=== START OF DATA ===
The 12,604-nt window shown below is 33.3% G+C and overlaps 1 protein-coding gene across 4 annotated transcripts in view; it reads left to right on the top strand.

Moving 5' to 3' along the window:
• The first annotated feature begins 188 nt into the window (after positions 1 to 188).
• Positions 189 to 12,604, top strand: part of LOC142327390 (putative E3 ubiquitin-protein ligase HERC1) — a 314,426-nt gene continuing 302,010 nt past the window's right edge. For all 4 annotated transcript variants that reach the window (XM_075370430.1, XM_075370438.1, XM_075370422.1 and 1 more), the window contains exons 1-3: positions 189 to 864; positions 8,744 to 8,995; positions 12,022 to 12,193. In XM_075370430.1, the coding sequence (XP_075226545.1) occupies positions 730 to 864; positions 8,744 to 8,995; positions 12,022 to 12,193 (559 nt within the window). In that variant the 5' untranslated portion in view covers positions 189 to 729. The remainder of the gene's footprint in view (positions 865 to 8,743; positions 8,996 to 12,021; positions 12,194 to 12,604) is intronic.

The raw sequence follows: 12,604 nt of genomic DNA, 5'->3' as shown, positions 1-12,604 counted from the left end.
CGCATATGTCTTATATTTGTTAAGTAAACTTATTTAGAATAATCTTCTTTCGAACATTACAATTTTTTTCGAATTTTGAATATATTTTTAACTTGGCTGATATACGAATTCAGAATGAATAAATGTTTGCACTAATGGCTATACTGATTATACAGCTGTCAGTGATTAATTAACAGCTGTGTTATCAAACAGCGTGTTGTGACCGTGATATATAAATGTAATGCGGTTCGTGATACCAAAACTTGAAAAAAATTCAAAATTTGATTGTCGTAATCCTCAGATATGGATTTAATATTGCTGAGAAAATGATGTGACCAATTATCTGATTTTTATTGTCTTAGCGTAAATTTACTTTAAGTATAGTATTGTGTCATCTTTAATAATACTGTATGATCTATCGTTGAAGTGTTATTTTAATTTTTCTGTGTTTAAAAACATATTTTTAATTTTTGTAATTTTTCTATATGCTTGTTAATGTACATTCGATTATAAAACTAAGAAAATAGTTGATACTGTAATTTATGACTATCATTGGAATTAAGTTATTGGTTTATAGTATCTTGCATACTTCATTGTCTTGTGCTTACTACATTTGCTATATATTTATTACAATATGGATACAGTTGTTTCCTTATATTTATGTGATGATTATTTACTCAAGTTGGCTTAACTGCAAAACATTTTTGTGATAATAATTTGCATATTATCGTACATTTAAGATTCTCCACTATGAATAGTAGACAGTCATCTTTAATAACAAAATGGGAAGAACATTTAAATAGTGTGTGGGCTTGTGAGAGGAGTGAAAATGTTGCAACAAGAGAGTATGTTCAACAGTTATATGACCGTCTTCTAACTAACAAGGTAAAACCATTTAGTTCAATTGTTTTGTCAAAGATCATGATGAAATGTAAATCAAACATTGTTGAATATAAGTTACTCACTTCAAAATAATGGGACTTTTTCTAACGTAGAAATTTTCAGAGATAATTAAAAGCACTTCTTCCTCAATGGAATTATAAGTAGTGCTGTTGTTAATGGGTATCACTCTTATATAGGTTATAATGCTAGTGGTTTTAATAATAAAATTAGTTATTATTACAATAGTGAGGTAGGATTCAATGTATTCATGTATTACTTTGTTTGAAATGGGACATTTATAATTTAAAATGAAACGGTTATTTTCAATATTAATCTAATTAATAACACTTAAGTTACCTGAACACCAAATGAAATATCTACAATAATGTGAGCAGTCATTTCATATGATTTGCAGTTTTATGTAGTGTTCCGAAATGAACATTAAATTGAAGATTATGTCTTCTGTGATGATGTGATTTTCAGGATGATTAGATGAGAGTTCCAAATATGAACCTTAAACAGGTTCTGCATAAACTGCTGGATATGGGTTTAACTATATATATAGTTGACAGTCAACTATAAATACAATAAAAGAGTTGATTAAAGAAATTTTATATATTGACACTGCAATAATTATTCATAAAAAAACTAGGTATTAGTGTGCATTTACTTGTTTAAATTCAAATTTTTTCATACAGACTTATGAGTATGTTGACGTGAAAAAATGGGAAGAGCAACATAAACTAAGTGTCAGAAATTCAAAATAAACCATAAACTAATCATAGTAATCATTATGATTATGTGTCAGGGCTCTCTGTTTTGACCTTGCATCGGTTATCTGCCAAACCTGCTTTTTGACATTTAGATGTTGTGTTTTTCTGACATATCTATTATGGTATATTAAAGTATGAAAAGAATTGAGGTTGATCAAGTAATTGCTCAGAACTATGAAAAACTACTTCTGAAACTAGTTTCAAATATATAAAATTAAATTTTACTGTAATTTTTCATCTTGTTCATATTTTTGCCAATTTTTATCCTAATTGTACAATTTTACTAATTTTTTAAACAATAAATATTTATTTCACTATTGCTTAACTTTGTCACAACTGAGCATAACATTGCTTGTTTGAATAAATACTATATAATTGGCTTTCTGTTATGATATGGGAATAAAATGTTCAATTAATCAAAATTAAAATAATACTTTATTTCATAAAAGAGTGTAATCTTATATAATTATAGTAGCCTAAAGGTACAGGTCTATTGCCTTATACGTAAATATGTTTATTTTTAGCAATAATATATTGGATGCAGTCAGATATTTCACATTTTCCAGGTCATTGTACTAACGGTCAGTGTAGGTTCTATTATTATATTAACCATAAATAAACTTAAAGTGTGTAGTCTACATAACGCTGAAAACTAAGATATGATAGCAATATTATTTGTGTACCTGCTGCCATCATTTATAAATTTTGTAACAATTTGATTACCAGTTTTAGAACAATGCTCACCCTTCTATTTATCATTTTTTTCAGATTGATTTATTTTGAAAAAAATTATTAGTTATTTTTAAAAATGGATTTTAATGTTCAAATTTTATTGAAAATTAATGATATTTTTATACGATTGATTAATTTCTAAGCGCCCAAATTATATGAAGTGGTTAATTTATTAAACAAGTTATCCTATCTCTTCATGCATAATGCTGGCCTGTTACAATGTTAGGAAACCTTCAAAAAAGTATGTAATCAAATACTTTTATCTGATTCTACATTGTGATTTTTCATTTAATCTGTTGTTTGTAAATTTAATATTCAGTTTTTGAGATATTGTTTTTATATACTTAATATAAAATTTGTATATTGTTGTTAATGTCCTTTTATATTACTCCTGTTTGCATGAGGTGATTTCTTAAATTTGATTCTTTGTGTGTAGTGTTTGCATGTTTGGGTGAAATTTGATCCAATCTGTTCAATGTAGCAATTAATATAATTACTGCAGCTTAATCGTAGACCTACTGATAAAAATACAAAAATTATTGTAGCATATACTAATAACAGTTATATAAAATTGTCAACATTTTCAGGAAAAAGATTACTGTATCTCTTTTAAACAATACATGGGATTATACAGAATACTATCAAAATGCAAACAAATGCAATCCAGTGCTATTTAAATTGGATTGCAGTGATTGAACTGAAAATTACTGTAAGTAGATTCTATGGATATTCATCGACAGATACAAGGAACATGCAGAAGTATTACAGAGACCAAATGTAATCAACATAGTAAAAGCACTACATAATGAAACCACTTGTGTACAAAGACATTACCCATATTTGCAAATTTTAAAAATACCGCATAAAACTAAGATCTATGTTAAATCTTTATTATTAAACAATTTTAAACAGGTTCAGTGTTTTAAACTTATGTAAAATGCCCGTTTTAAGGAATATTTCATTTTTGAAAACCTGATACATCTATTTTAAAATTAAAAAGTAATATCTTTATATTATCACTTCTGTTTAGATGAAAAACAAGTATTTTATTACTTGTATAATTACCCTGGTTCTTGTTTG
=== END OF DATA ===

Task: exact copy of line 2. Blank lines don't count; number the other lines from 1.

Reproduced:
Moving 5' to 3' along the window: